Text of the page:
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Emulsion polymerization

Emulsion polymerization is a type of polymerization that takes place in an emulsion typically incorporating water, monomer, and surfactant. The most common type of emulsion polymerization is an oil-in-water emulsion, in which droplets of monomer (the oil) are emulsified (with surfactants) in a continuous phase of water. If the polymerization is carried out in the absence of surfactants, it is generally known as a suspension polymerization.

Advantages of emulsion polymerization include:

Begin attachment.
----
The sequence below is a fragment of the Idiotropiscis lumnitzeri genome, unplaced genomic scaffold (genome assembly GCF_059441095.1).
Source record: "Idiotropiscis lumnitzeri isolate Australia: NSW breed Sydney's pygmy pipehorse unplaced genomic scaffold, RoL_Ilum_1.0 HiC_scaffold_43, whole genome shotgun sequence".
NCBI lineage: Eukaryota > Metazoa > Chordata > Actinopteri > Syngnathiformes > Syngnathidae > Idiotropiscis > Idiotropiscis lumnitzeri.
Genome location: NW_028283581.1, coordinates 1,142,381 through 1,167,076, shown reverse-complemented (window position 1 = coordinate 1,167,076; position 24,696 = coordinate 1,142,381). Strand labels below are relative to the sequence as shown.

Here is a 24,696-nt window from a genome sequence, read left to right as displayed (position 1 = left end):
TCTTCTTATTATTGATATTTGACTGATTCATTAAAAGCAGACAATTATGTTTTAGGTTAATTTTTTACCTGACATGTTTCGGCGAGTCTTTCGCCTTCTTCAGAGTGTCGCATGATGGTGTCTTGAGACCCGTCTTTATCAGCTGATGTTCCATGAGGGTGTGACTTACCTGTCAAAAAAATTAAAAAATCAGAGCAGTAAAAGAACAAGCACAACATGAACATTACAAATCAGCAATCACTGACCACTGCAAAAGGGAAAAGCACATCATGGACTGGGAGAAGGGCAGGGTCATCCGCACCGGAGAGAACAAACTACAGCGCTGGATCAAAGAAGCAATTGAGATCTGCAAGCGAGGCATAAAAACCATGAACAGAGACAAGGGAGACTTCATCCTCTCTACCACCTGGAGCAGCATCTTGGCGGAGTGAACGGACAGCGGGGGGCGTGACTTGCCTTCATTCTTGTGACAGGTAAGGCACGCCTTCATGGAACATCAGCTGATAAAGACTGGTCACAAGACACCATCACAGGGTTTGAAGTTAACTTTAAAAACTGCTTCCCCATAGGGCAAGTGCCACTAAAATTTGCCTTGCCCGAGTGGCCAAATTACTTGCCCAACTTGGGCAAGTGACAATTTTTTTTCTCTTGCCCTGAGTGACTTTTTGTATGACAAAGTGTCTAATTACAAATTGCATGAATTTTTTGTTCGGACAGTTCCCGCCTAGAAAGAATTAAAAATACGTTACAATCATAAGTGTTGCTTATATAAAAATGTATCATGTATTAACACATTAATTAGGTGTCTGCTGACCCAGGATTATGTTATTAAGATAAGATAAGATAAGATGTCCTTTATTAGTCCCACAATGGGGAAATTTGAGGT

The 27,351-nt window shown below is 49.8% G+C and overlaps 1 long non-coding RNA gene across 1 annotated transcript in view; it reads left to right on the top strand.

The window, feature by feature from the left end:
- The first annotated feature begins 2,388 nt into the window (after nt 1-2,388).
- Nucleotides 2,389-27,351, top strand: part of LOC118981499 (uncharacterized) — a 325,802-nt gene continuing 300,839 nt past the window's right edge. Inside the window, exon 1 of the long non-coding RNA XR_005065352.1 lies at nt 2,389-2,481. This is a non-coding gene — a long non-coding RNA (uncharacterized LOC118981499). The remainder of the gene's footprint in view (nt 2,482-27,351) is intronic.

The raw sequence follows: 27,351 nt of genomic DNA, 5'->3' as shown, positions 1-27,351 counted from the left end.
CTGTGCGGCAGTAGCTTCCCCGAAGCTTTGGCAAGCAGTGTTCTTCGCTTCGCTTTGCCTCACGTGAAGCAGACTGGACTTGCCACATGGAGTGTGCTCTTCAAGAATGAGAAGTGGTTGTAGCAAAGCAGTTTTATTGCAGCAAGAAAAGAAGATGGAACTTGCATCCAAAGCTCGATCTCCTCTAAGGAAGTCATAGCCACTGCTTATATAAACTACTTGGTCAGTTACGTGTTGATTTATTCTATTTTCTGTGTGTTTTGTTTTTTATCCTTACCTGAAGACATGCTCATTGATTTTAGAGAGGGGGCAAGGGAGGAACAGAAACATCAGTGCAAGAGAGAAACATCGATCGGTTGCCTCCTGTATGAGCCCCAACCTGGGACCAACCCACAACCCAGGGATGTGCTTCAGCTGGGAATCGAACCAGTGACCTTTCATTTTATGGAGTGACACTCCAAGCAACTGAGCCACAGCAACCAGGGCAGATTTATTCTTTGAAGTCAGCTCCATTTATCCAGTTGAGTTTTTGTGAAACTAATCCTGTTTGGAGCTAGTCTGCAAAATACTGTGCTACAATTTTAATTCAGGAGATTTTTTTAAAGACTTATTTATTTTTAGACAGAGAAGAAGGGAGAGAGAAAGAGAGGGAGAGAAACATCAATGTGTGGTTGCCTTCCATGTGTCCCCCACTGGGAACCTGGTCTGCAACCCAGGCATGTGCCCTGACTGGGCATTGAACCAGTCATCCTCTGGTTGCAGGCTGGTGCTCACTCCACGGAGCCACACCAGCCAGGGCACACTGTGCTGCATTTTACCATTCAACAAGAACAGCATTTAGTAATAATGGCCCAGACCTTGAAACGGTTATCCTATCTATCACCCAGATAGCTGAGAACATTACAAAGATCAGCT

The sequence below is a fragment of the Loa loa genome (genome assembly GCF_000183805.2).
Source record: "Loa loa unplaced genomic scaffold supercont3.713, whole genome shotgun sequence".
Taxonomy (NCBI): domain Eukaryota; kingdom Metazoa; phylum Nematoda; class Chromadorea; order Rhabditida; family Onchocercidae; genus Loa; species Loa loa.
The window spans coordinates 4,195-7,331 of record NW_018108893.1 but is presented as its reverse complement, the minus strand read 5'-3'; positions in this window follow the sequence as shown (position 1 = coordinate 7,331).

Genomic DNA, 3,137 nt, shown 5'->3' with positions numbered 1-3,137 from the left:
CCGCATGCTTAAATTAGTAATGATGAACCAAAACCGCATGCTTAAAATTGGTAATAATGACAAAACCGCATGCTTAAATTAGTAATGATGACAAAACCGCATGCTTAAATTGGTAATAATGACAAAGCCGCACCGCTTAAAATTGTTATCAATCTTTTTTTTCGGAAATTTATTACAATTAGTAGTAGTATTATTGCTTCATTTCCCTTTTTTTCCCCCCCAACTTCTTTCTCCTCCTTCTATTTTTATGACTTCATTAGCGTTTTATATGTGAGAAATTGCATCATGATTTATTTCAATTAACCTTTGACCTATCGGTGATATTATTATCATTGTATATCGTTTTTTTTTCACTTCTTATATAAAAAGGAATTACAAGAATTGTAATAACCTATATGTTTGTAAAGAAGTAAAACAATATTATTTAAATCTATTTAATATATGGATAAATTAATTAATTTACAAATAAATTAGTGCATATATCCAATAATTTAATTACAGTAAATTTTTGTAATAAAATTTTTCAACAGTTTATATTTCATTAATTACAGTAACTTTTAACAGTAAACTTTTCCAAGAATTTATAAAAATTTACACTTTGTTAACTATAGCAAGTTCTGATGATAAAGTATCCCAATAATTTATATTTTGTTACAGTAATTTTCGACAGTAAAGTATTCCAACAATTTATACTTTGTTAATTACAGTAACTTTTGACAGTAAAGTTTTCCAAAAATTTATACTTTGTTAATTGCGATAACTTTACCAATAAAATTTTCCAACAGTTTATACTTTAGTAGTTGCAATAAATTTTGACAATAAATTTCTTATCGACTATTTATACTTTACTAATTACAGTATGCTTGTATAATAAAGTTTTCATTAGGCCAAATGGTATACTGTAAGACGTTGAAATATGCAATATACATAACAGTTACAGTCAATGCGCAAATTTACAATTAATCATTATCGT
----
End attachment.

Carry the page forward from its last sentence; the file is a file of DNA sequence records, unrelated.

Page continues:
Most emulsion polymerizations use a free-radical polymerization method. Emulsion poymerization can be carried out as a batch reaction, but in many cases is performed as a starve-fed reaction to insure a good distribution of monomers into the polymer backbone chain.

The leading theory for the mechanism of starve-fed, free-radical emulsion polymerization is summarized by the following: